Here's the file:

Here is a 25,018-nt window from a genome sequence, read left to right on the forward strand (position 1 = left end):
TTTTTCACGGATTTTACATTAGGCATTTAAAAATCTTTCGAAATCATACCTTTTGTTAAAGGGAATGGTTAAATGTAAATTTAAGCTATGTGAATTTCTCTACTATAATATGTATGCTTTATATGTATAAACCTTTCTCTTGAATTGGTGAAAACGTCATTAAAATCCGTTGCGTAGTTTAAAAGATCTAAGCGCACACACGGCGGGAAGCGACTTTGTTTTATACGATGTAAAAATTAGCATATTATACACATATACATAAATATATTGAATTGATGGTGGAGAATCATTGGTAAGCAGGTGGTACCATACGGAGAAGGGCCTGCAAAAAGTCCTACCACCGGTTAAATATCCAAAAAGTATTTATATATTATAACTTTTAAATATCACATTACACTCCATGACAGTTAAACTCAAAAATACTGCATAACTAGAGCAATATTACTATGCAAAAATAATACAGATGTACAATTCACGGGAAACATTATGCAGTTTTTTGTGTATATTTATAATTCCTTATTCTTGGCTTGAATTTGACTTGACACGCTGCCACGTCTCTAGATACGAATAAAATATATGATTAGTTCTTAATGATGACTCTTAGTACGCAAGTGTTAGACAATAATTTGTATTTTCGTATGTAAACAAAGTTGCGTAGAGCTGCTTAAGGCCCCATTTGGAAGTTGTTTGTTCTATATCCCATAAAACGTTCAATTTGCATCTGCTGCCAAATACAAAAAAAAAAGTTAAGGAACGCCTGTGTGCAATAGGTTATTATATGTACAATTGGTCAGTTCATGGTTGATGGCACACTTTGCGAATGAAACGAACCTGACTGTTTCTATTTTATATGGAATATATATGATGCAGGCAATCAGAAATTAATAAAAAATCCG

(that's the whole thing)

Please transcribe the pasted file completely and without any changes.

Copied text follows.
Here is a 25,018-nt window from a genome sequence, read left to right on the forward strand (position 1 = left end):
TTTTTCACGGATTTTACATTAGGCATTTAAAAATCTTTCGAAATCATACCTTTTGTTAAAGGGAATGGTTAAATGTAAATTTAAGCTATGTGAATTTCTCTACTATAATATGTATGCTTTATATGTATAAACCTTTCTCTTGAATTGGTGAAAACGTCATTAAAATCCGTTGCGTAGTTTAAAAGATCTAAGCGCACACACGGCGGGAAGCGACTTTGTTTTATACGATGTAAAAATTAGCATATTATACACATATACATAAATATATTGAATTGATGGTGGAGAATCATTGGTAAGCAGGTGGTACCATACGGAGAAGGGCCTGCAAAAAGTCCTACCACCGGTTAAATATCCAAAAAGTATTTATATATTATAACTTTTAAATATCACATTACACTCCATGACAGTTAAACTCAAAAATACTGCATAACTAGAGCAATATTACTATGCAAAAATAATACAGATGTACAATTCACGGGAAACATTATGCAGTTTTTTGTGTATATTTATAATTCCTTATTCTTGGCTTGAATTTGACTTGACACGCTGCCACGTCTCTAGATACGAATAAAATATATGATTAGTTCTTAATGATGACTCTTAGTACGCAAGTGTTAGACAATAATTTGTATTTTCGTATGTAAACAAAGTTGCGTAGAGCTGCTTAAGGCCCCATTTGGAAGTTGTTTGTTCTATATCCCATAAAACGTTCAATTTGCATCTGCTGCCAAATACAAAAAAAAAAGTTAAGGAACGCCTGTGTGCAATAGGTTATTATATGTACAATTGGTCAGTTCATGGTTGATGGCACACTTTGCGAATGAAACGAACCTGACTGTTTCTATTTTATATGGAATATATATGATGCAGGCAATCAGAAATTAATAAAAAATCCG